Musicians, compared to non-musicians, are skilled in performing complex physical and mental operations. They can translate visually presented musical symbols into complex, sequential finger movements, improvisation, memorisation of long musical phrases, and identification of tones without the use of a reference tone. After all, playing a musical instrument requires simultaneous integration of multimodal sensory feedback mechanisms to monitor performance.
Numerous functional imaging studies showed differences between musicians and non-musicians while performing motor, auditory, or somatosensory tasks. Brain structural differences between musicians and non-musicians were reported in a few defined motor and auditory brain regions. Although no study has searched across the whole brain space to compare the entire structural differences between musicians and non-musicians, playing music does change the grey and white matter in your brain.
Cross-system Stimulation in your Brain
Playing a musical instrument can be one of the most complicated processes that the mind and the body can do. Practising an instrument demands multiple systems to cooperate in real-time from the central nervous system, made up of the brain and the spinal cord to the peripheral nerves in your hands and your fingers.
The motor system coordinates the movement you need to produce sound - such as strumming the guitar and playing the piano scales. The sound you produce is processed through auditory circuitry so that you can hear and adjust your playing. Sensory information plays a part as well by sending information from the hands and fingers back to the brain. Reading music depends on visual cues and the brain processes emotional responses to the music. All of these going on in a musician’s brain and spinal cord is known as cross-system stimulation.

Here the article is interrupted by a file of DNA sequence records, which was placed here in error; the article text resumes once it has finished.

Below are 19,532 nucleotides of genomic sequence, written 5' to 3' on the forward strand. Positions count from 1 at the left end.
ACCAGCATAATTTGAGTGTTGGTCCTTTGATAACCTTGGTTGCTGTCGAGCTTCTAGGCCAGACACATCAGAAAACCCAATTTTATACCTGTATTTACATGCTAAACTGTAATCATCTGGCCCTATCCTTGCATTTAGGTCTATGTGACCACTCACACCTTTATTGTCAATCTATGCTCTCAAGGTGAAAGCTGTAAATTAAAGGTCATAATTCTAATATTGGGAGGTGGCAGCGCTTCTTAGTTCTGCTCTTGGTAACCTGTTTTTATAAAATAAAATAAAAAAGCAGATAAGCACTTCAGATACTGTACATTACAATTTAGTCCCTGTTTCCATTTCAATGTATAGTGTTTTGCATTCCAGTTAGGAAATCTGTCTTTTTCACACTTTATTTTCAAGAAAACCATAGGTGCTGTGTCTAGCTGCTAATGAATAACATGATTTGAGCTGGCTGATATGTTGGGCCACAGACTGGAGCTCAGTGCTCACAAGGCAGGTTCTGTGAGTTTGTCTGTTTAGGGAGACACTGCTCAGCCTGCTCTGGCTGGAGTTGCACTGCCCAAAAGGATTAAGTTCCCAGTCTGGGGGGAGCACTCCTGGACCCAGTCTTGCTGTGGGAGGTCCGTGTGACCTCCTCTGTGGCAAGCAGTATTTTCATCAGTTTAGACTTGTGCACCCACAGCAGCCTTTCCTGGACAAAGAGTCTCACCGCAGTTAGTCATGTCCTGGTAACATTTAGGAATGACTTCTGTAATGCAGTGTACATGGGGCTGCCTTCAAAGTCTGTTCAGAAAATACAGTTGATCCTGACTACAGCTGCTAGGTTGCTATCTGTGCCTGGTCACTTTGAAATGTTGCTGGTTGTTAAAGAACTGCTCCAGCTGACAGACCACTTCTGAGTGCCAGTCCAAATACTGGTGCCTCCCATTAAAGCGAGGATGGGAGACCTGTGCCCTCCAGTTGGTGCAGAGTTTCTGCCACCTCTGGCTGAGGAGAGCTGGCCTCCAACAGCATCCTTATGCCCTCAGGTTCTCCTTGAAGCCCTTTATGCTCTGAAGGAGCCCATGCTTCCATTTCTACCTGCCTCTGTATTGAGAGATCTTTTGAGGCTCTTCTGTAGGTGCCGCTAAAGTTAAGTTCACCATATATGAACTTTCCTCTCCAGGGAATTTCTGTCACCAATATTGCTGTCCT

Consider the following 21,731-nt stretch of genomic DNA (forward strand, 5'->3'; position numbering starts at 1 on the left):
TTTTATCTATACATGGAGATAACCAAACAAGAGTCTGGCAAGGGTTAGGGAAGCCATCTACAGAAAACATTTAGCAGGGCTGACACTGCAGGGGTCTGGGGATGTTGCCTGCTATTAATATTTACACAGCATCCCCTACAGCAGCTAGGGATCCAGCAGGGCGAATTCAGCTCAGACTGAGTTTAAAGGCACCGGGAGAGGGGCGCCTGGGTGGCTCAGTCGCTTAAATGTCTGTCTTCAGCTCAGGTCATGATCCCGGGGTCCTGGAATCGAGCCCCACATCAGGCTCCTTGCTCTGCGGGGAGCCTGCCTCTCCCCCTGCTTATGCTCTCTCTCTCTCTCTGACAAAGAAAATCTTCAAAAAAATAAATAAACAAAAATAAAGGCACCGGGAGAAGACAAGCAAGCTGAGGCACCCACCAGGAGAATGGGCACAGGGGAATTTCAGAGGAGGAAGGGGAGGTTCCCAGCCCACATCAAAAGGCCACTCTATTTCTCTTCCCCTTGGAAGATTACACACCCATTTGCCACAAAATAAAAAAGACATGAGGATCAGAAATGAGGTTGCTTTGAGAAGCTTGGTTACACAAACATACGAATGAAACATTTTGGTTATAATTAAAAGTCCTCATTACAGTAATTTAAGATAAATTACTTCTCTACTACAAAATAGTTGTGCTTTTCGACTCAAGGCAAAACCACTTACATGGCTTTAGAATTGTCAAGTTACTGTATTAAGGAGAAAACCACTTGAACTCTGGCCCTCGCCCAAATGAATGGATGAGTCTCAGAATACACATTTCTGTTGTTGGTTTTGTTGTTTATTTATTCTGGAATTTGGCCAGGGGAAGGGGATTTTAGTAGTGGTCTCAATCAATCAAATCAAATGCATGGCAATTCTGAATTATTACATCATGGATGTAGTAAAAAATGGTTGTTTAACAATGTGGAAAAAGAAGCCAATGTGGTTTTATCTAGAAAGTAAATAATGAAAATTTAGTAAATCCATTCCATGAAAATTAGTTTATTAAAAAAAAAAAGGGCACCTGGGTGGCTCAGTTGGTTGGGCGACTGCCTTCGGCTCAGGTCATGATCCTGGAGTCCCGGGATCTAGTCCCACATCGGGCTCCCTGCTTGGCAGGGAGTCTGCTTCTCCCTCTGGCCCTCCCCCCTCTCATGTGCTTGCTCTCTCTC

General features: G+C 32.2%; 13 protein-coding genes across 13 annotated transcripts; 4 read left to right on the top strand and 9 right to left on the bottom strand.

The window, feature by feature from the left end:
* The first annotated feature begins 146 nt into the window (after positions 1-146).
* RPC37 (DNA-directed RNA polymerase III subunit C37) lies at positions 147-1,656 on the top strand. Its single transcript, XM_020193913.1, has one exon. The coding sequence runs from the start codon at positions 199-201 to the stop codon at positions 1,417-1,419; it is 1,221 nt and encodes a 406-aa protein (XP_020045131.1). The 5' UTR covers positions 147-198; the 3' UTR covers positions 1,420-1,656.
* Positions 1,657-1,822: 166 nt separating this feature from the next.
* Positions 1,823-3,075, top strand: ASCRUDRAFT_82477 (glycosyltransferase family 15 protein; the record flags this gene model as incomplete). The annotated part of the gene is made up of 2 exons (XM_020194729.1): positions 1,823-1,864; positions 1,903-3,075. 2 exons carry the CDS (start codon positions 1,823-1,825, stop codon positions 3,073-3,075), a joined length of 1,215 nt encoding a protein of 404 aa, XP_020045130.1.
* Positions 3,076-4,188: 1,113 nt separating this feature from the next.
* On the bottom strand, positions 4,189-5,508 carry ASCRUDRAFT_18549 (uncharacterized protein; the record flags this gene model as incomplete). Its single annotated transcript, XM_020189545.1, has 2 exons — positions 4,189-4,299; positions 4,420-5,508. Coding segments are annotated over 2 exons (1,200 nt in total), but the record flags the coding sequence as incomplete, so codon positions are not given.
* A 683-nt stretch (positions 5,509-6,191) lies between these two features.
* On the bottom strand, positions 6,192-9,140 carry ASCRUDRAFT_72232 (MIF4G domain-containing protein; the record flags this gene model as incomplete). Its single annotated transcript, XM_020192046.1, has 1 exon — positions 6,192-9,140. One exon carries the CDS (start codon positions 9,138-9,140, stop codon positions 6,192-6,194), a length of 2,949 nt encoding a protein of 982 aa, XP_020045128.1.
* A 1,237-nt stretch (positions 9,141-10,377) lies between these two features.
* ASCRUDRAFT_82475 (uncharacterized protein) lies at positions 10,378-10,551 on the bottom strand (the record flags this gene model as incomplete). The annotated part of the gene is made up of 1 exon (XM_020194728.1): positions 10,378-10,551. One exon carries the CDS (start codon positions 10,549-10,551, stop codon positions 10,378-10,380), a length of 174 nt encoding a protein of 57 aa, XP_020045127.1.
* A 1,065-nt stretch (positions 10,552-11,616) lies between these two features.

Music and Grey Matter
A study found that adults who learn music were found to have more grey matter in their brains than those that did not. Grey matter consists of neuronal cell bodies that help us process information. The scientists who conducted the study from Harvard Medical School hypothesized that the increase could be a result of the steady practice needed to play a musical instrument proficiently. The brains of musicians seem to adapt structurally to the repetition of the complex motor and auditory skills involved in playing music.
Music and White Matter
While grey matter processes information in the brain, white matter helps you to communicate it. White matter connects the bridge between the right and the left brain passing information back and forth.
It has been found that playing music helps to build white matter because when practising an instrument, the left brain communicates linguistic and mathematical knowledge. The right brain on the other hand, contributes to creativity and reaps emotional understanding from musical expression. Playing an instrument skillfully involves the use of both hands. This requires both sides of the brain to work and calibrate fine motor responses, communicating across the corpus callosum.
Advantages of Learning Music Young
As with everything in life, being young gives us the advantage in learning. Research has shown that learning a musical instrument before the age of 7 can increase the amount of white matter in your brain, which increases your skills both as a musician and a communicator. Practising music just a half-hour a week led to increased IQ scores and heightened verbal ability across the board in a study following children the ages of 7 to 9 who were playing musical instruments.
That being said, playing a musical instrument is beneficial for everyone of all ages. To find out which musical instrument suits you, come for a trial class at Ritmo Music Studio, located in Chinatown in Singapore.